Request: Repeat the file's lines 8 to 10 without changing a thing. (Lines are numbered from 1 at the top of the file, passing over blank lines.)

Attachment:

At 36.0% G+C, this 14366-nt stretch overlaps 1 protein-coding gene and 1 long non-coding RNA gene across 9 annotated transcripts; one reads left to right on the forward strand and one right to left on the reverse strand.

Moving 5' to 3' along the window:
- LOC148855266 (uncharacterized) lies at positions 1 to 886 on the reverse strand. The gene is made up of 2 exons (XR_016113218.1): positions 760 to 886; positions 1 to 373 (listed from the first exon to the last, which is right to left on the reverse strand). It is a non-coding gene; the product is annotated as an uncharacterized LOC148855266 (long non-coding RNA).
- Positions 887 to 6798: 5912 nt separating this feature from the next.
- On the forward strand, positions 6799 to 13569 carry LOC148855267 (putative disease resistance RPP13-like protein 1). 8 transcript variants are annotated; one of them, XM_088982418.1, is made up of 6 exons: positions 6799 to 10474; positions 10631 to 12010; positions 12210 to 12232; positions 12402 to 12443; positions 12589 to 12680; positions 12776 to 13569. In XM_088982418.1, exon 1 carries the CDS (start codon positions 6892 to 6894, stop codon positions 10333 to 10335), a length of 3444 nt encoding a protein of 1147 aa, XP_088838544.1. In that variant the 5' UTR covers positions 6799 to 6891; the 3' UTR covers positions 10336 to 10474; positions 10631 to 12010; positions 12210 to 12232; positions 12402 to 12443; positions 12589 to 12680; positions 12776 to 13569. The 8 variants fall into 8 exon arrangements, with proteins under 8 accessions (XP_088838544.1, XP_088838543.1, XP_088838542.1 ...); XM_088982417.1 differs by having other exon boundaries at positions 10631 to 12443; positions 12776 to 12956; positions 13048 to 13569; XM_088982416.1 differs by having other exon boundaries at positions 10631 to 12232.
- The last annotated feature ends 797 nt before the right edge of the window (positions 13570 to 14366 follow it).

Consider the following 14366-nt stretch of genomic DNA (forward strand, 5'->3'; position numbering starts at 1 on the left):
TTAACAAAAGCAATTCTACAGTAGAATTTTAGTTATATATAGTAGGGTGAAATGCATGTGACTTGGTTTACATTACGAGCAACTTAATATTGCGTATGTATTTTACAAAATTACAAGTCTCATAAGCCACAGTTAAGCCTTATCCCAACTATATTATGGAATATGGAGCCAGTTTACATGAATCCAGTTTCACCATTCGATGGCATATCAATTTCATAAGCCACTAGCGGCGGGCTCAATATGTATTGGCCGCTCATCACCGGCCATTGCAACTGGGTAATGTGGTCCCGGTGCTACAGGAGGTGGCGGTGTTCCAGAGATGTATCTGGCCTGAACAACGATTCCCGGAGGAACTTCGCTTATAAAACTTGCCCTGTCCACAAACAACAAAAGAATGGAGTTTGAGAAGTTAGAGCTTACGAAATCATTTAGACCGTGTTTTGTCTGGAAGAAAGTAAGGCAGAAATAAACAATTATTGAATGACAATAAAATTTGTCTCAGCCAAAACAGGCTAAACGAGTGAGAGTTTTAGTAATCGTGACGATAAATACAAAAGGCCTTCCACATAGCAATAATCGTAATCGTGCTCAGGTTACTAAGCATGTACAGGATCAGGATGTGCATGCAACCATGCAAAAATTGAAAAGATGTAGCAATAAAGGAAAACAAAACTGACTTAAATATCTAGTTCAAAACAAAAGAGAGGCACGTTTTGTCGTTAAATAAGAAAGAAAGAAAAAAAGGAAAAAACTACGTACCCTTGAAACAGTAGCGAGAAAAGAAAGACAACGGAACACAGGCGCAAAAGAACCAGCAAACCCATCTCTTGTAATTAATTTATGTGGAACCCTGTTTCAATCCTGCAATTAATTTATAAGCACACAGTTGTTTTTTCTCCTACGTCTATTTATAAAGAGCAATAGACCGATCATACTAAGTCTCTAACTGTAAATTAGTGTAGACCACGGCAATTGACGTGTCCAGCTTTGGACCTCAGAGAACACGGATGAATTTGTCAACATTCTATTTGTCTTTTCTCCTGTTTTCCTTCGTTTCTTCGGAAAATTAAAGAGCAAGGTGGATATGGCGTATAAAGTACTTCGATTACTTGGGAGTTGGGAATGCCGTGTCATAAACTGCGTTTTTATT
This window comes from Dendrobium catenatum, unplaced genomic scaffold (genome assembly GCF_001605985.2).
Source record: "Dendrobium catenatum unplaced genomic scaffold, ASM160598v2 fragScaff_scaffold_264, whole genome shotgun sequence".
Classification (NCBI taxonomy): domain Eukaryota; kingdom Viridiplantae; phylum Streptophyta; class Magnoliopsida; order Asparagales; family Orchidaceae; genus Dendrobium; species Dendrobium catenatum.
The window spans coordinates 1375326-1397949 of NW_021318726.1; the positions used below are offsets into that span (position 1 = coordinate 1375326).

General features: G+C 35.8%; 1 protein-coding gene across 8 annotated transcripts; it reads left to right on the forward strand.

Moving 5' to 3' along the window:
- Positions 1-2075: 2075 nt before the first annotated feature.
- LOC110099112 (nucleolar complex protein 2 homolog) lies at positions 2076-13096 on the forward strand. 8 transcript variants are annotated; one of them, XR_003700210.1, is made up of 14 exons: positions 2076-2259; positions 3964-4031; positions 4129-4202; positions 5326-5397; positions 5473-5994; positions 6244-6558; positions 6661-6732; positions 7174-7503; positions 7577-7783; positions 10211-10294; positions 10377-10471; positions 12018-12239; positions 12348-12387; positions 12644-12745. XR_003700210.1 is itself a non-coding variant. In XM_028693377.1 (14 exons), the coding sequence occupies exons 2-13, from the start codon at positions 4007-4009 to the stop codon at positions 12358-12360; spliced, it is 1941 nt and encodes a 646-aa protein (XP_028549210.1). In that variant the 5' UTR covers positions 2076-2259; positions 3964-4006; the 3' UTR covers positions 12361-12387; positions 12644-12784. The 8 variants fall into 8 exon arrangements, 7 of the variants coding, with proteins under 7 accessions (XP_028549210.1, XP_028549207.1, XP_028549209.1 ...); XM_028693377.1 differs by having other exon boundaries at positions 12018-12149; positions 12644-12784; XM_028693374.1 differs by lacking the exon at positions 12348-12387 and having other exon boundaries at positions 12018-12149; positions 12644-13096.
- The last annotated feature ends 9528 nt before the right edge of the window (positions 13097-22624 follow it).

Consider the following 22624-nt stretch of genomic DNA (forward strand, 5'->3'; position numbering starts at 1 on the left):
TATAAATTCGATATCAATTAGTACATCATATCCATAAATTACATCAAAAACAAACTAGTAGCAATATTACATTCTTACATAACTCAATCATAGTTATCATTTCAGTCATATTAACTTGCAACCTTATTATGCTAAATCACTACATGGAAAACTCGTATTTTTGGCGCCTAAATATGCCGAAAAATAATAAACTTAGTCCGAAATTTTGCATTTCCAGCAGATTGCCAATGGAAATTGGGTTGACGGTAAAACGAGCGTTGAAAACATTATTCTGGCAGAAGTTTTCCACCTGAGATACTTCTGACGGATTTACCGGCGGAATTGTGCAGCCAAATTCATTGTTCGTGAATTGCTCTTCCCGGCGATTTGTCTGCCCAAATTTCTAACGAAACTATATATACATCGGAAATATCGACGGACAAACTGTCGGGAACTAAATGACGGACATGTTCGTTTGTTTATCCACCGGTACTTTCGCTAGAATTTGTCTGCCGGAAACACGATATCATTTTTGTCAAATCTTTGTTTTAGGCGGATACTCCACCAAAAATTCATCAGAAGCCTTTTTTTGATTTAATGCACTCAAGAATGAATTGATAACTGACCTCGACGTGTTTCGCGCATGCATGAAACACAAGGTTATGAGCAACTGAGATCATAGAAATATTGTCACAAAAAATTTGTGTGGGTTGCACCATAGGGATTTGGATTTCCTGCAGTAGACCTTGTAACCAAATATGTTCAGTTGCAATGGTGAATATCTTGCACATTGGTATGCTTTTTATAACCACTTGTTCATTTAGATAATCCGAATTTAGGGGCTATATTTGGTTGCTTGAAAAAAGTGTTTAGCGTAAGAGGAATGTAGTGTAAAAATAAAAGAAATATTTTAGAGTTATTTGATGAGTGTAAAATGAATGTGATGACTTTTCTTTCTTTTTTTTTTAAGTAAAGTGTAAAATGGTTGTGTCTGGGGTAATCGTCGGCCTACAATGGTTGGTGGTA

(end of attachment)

TTAACAAAAGCAATTCTACAGTAGAATTTTAGTTATATATAGTAGGGTGAAATGCATGTGACTTGGTTTACATTACGAGCAACTTAATATTGCGTATGTATTTTACAAAATTACAAGTCTCATAAGCCACAGTTAAGCCTTATCCCAACTATATTATGGAATATGGAGCCAGTTTACATGAATCCAGTTTCACCATTCGATGGCATATCAATTTCATAAGCCACTAGCGGCGGGCTCAATATGTATTGGCCGCTCATCACCGGCCATTGCAACTGGGTAATGTGGTCCCGGTGCTACAGGAGGTGGCGGTGTTCCAGAGATGTATCTGGCCTGAACAACGATTCCCGGAGGAACTTCGCTTATAAAACTTGCCCTGTCCACAAACAACAAAAGAATGGAGTTTGAGAAGTTAGAGCTTACGAAATCATTTAGACCGTGTTTTGTCTGGAAGAAAGTAAGGCAGAAATAAACAATTATTGAATGACAATAAAATTTGTCTCAGCCAAAACAGGCTAAACGAGTGAGAGTTTTAGTAATCGTGACGATAAATACAAAAGGCCTTCCACATAGCAATAATCGTAATCGTGCTCAGGTTACTAAGCATGTACAGGATCAGGATGTGCATGCAACCATGCAAAAATTGAAAAGATGTAGCAATAAAGGAAAACAAAACTGACTTAAATATCTAGTTCAAAACAAAAGAGAGGCACGTTTTGTCGTTAAATAAGAAAGAAAGAAAAAAAGGAAAAAACTACGTACCCTTGAAACAGTAGCGAGAAAAGAAAGACAACGGAACACAGGCGCAAAAGAACCAGCAAACCCATCTCTTGTAATTAATTTATGTGGAACCCTGTTTCAATCCTGCAATTAATTTATAAGCACACAGTTGTTTTTTCTCCTACGTCTATTTATAAAGAGCAATAGACCGATCATACTAAGTCTCTAACTGTAAATTAGTGTAGACCACGGCAATTGACGTGTCCAGCTTTGGACCTCAGAGAACACGGATGAATTTGTCAACATTCTATTTGTCTTTTCTCCTGTTTTCCTTCGTTTCTTCGGAAAATTAAAGAGCAAGGTGGATATGGCGTATAAAGTACTTCGATTACTTGGGAGTTGGGAATGCCGTGTCATAAACTGCGTTTTTATT
This window comes from Dendrobium catenatum, unplaced genomic scaffold (genome assembly GCF_001605985.2).
Source record: "Dendrobium catenatum unplaced genomic scaffold, ASM160598v2 fragScaff_scaffold_264, whole genome shotgun sequence".